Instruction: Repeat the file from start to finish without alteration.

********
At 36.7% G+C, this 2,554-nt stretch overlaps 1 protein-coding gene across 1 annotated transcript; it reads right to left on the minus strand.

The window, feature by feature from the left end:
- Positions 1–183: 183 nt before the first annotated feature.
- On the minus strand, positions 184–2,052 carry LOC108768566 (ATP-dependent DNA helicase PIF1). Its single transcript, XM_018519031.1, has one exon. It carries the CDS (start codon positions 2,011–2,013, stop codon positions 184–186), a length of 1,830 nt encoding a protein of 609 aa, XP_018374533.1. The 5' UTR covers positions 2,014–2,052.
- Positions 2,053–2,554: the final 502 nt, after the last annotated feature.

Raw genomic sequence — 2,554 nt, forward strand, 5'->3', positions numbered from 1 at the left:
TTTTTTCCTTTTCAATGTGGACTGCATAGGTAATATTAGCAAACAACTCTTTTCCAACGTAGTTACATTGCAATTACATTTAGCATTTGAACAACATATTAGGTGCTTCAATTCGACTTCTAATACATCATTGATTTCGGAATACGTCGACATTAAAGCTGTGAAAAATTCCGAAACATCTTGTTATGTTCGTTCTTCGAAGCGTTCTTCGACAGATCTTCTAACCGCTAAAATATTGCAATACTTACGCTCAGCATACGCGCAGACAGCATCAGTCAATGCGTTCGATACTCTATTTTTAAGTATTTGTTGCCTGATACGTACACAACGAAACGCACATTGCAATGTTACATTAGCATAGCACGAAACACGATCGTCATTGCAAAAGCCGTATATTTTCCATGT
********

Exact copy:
At 36.7% G+C, this 2,554-nt stretch overlaps 1 protein-coding gene across 1 annotated transcript; it reads right to left on the minus strand.

The window, feature by feature from the left end:
- Positions 1–183: 183 nt before the first annotated feature.
- On the minus strand, positions 184–2,052 carry LOC108768566 (ATP-dependent DNA helicase PIF1). Its single transcript, XM_018519031.1, has one exon. It carries the CDS (start codon positions 2,011–2,013, stop codon positions 184–186), a length of 1,830 nt encoding a protein of 609 aa, XP_018374533.1. The 5' UTR covers positions 2,014–2,052.
- Positions 2,053–2,554: the final 502 nt, after the last annotated feature.

Raw genomic sequence — 2,554 nt, forward strand, 5'->3', positions numbered from 1 at the left:
TTTTTTCCTTTTCAATGTGGACTGCATAGGTAATATTAGCAAACAACTCTTTTCCAACGTAGTTACATTGCAATTACATTTAGCATTTGAACAACATATTAGGTGCTTCAATTCGACTTCTAATACATCATTGATTTCGGAATACGTCGACATTAAAGCTGTGAAAAATTCCGAAACATCTTGTTATGTTCGTTCTTCGAAGCGTTCTTCGACAGATCTTCTAACCGCTAAAATATTGCAATACTTACGCTCAGCATACGCGCAGACAGCATCAGTCAATGCGTTCGATACTCTATTTTTAAGTATTTGTTGCCTGATACGTACACAACGAAACGCACATTGCAATGTTACATTAGCATAGCACGAAACACGATCGTCATTGCAAAAGCCGTATATTTTCCATGT